The news has been welcomed by the Bishops of Salisbury and Bath and Wells, who are foundation governors at Sarum and major sponsoring bishops for STETS.
“This is good news for all concerned,” says The Rt Revd Nicholas Holtam, Bishop of Salisbury. “Sarum College and STETS are unique in providing theological education set in a cathedral close with access to a cathedral’s daily life of worship as one of the bases for formation. Their combined expertise will bring to bear greater excellence in formation and discipleship at regional, national and international levels.”
His installation took place on Sunday 28 September at a special evensong service.
“It is a great honour to be invited to join the Cathedral community as its Canon Theologian. I will be working with the Dean and members of the Chapter in encouraging fresh theological conversation and thinking about the role of the Cathedral in the city of Gloucester and the Diocese of Gloucester. I am confident that representing Sarum College and its strong educational reputation will become a significant asset for this appointment.”
The role of Canon Theologian is an honorary one and so James continues at Sarum whilst developing his links with the Cathedral.
Advent must be approaching us as Paula Gooder and Paul Babington’s ‘Love Life Live Advent’ has reached our top ten bestsellers.
An all-age resource for children and families to celebrate the run up to Christmas, it suggests an activity for each day in Advent. Another new entry is Marcus J. Borg’s ‘Convictions’. Borg sets out his deepest convictions about God and the Bible, and reveals how a series of mystical experiences helped to make him a world champion of progressive, inclusive and politically engaged Christianity.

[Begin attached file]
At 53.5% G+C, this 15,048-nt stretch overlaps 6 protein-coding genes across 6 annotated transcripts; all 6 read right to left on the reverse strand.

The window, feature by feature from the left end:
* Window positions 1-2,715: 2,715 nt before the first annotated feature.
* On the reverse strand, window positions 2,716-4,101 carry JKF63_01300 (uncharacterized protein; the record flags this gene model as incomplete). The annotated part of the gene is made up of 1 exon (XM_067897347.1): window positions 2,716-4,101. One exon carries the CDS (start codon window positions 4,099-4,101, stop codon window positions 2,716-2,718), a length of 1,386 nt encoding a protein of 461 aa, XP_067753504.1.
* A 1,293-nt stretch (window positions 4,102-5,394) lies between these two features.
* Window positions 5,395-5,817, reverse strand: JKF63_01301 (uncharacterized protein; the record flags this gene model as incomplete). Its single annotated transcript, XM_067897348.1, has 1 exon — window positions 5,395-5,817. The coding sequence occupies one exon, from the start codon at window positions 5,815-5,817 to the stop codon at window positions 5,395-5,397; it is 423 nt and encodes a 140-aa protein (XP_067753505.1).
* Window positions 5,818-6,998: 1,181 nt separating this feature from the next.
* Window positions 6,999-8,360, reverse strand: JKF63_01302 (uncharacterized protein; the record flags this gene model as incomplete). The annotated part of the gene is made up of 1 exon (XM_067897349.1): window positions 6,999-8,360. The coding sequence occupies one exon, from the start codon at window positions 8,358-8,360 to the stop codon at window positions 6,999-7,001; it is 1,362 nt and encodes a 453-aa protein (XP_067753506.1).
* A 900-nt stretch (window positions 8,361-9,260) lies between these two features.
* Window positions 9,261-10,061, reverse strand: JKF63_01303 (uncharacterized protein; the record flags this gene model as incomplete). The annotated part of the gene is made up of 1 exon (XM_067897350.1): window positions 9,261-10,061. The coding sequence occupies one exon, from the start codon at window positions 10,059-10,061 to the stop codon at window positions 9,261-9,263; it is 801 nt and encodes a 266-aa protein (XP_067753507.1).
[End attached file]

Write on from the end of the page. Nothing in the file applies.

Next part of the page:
I knew I was going to enjoy this book when I looked at the Dramatis personae and saw that it was divided between Bishops, Priests & Deacons and People! But the clergy are very much real people too and we follow them all through a year, in which the chronological and liturgical form the background to the changing scenes of lives turned upside down, not just by the beautiful Freddy – willfully self-destructive and seemingly unaware of his capacity to destroy others – but also by “events, dear boy, events.”
Catherine Fox has a gift for capturing the essence of a personality in just a few words and for drawing the reader, not just into the story but into the hearts, minds and souls of her characters. Her asides are witty (noting how often giving up alcohol is balanced by taking up grumpiness); instructive (microwaving last year’s palm crosses makes it easier to prepare the ash for Ash Wednesday, apparently); thought provoking (as the number of foodbanks increase, how often will we see our Lord hungry and do nothing?) and at times infinitely wise and tender about human frailty.
Quite apart from being an excellent story teller, Catherine Fox clearly knows and loves the Church of England, from its cathedral spires to its parish holiday clubs: though that doesn’t prevent her being clear sighted about its idiosyncrasies and even its failings. I’m sure most readers will find themselves recognizing their clergy, fellow parishioners and even, perhaps, themselves.
I’d guess that most people will read this book three times: once for the joy of the story telling; once for the fun of identifying the quotations from hymns, psalms and poems which are threaded through the text and once as the person currently reading it regales them with “I must just read you this …”
I loved it – and I can’t wait for June 2015 to find out what happens next.
Reviewed by the Revd. Norma Fergusson
Special price of £8.99 in the shop (posted out for free) or £6.99 + postage online from www.sarumcollegebookshop.co.uk between 1st and 31st October 2014. RRP £9.99.